How to launch an e-commerce marketplace in Oman

Stefano Virgilli

This column is divided into two parts and explains in great detail what are the steps needed in order to get started with an online marketplace in Oman and the Middle East more broadly. Marketplaces have been popularised by Amazon and eBay in the late 90s and at the beginning of the 2000s. More recently, platforms like Alibaba have brought this concept to a global magnitude.

A dear Omani friend – let us call him Ibrahim in this column – has asked me to advise on an online marketplace project. He trusted my expertise in the fields and so he shared with me the principle of his new venture. After consulting him, he made some changes to the business model, so I thought of sharing the thinking process that I put in advising him, and hopefully, it will be of use for any other young Omani entrepreneurs who want to launch a new project during or after COVID-19.

Ibrahim told me that together with his cousin he wanted to launch a marketplace platform through which other entrepreneurs from Oman could have sold their products. Unfortunately, it is easier said than done.

Having worked on similar projects before, I immediately pointed out the challenges in structuring such enterprise in such a way that business can be profitable and sustainable in the long run. In a nutshell, if you were to take away only one idea from this column I would stretch that any marketplace takes more planning to get started than just setting up a website.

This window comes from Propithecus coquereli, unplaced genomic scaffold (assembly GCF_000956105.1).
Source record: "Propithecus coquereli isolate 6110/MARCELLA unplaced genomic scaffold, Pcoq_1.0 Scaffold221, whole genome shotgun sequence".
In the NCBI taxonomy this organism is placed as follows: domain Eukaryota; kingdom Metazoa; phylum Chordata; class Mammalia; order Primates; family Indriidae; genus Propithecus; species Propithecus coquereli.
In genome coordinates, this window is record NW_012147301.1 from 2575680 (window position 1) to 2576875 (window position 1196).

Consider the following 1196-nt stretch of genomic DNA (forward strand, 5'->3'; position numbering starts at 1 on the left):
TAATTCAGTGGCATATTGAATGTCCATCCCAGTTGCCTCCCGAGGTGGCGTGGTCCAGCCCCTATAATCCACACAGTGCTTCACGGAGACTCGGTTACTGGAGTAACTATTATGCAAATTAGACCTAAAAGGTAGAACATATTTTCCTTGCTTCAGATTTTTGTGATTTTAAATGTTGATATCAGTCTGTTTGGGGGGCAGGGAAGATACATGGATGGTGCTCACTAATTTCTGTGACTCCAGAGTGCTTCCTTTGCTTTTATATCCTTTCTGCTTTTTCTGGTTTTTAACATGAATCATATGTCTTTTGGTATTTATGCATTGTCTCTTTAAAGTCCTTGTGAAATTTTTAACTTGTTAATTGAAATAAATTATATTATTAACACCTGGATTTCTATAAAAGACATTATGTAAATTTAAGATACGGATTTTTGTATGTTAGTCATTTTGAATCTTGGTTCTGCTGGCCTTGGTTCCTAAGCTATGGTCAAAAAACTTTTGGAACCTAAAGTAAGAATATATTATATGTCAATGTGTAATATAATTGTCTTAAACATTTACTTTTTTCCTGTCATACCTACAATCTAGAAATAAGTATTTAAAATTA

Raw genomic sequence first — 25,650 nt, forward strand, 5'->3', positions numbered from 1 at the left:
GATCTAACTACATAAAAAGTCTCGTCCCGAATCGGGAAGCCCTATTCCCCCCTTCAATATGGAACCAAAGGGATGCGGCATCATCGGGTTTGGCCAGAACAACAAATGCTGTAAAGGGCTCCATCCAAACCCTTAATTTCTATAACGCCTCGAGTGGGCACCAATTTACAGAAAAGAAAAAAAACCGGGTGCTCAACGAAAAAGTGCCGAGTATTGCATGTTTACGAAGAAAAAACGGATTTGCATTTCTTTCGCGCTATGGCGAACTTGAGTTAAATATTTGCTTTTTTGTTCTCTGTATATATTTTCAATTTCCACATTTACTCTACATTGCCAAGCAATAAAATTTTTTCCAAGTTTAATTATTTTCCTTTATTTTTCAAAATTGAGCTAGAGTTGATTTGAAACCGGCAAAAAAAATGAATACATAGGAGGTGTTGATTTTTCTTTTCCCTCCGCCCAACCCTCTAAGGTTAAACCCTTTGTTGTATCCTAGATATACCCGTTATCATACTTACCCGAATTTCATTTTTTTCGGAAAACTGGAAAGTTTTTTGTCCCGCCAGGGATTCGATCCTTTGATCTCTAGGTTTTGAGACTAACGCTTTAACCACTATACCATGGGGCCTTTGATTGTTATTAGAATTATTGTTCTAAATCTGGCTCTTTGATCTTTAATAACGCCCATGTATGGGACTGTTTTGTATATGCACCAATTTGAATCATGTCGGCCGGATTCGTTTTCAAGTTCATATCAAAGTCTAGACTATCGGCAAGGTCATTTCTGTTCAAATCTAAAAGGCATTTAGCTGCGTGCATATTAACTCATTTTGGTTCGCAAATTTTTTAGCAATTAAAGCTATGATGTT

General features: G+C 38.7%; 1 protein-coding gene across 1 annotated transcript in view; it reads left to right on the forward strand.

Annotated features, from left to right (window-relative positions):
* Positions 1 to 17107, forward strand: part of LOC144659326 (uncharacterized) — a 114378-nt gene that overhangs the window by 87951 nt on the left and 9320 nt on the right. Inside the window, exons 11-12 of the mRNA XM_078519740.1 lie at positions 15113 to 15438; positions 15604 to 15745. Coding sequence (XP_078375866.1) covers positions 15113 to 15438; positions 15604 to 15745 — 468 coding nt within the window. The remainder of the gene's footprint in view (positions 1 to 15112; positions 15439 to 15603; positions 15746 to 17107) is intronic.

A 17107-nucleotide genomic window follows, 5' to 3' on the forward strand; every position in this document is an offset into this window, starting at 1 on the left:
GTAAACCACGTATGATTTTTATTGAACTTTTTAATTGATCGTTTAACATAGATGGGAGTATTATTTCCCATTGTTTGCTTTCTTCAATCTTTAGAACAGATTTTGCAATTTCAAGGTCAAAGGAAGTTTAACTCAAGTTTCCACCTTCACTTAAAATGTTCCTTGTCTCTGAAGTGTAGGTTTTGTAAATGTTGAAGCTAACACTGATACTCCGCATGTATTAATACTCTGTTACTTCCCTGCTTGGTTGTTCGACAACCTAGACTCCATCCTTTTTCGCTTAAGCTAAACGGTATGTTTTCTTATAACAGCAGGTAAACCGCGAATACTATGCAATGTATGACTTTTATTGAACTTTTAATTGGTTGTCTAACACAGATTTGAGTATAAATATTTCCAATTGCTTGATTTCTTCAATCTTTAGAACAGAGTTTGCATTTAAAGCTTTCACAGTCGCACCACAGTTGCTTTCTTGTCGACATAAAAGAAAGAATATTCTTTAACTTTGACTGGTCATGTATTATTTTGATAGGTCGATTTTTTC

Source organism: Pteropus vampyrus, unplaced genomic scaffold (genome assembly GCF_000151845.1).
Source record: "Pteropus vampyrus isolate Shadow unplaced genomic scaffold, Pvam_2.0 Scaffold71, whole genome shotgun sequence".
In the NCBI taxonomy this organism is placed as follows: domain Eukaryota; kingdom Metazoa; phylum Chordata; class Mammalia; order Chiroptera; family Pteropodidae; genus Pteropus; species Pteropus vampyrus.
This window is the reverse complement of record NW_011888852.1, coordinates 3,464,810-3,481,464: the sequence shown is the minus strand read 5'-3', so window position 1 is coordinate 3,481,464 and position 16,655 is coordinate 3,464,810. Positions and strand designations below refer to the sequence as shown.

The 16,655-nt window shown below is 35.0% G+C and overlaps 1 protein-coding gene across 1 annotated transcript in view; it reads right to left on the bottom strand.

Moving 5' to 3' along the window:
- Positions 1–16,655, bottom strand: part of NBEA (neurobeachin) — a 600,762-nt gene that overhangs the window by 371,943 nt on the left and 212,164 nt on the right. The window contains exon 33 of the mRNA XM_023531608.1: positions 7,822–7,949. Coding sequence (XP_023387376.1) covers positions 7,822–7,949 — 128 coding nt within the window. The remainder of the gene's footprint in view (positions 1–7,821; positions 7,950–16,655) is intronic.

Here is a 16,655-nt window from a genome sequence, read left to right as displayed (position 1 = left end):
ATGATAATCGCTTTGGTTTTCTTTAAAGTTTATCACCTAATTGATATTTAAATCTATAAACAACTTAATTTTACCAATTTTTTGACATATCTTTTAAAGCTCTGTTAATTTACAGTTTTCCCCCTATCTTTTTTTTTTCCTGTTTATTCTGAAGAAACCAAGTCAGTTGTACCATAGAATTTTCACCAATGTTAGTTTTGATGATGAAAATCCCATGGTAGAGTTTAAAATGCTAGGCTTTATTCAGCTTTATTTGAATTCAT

AVAILABILITY: First of all I have asked Ibrahim who was allowed to open a virtual shop in his marketplace. He answered that anyone could have opened a shop, but by doing so there is the main challenge in exercising quality control. It is very important to verify the origin of the goods. For example, some stores might sell items that are illegal. In that case, my friend Ibrahim could be legally in trouble, even if the products were not sold by him, but through his marketplace. Secondly, some virtual shops might not be registered through the chamber of commerce and industry, posing another problem of legality, as the merchant could be infringing the rules and regulations to attain and maintain a commercial license.

ACCOUNTABILITY: Then I asked Ibrahim who was going to deliver the goods. He said that he did not think about it yet. I see logistics as the single most important node to solve when launching any e-commerce project. Making a website is the easiest part of the project. Making sure that the clients receive the products that they purchased in a short period of time, is the element that defines the success of the venture.

This is the end of the first part of this column. In the second part we will analyse more about Accountability, Responsibility and having All Parties Involved.